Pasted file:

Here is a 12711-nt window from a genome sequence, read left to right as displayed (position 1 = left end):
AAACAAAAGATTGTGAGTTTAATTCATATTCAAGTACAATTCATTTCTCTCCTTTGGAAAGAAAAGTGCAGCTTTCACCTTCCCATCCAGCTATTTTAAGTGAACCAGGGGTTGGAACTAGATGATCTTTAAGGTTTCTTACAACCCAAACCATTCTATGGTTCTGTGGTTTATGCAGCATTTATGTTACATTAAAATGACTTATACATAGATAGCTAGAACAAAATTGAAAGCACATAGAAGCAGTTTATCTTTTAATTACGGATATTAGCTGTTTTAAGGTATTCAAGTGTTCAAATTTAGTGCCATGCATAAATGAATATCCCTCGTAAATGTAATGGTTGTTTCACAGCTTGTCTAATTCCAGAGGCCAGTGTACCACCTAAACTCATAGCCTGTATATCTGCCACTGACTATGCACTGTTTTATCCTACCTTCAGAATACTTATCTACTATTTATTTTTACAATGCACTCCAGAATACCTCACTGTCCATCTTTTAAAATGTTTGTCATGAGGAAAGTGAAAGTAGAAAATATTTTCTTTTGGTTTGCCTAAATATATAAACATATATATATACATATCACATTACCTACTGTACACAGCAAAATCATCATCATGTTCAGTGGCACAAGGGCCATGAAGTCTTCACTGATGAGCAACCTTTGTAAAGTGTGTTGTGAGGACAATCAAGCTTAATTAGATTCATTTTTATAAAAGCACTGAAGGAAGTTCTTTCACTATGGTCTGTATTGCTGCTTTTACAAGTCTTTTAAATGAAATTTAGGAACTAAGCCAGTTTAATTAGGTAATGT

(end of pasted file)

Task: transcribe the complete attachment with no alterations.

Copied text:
Here is a 12711-nt window from a genome sequence, read left to right as displayed (position 1 = left end):
AAACAAAAGATTGTGAGTTTAATTCATATTCAAGTACAATTCATTTCTCTCCTTTGGAAAGAAAAGTGCAGCTTTCACCTTCCCATCCAGCTATTTTAAGTGAACCAGGGGTTGGAACTAGATGATCTTTAAGGTTTCTTACAACCCAAACCATTCTATGGTTCTGTGGTTTATGCAGCATTTATGTTACATTAAAATGACTTATACATAGATAGCTAGAACAAAATTGAAAGCACATAGAAGCAGTTTATCTTTTAATTACGGATATTAGCTGTTTTAAGGTATTCAAGTGTTCAAATTTAGTGCCATGCATAAATGAATATCCCTCGTAAATGTAATGGTTGTTTCACAGCTTGTCTAATTCCAGAGGCCAGTGTACCACCTAAACTCATAGCCTGTATATCTGCCACTGACTATGCACTGTTTTATCCTACCTTCAGAATACTTATCTACTATTTATTTTTACAATGCACTCCAGAATACCTCACTGTCCATCTTTTAAAATGTTTGTCATGAGGAAAGTGAAAGTAGAAAATATTTTCTTTTGGTTTGCCTAAATATATAAACATATATATATACATATCACATTACCTACTGTACACAGCAAAATCATCATCATGTTCAGTGGCACAAGGGCCATGAAGTCTTCACTGATGAGCAACCTTTGTAAAGTGTGTTGTGAGGACAATCAAGCTTAATTAGATTCATTTTTATAAAAGCACTGAAGGAAGTTCTTTCACTATGGTCTGTATTGCTGCTTTTACAAGTCTTTTAAATGAAATTTAGGAACTAAGCCAGTTTAATTAGGTAATGT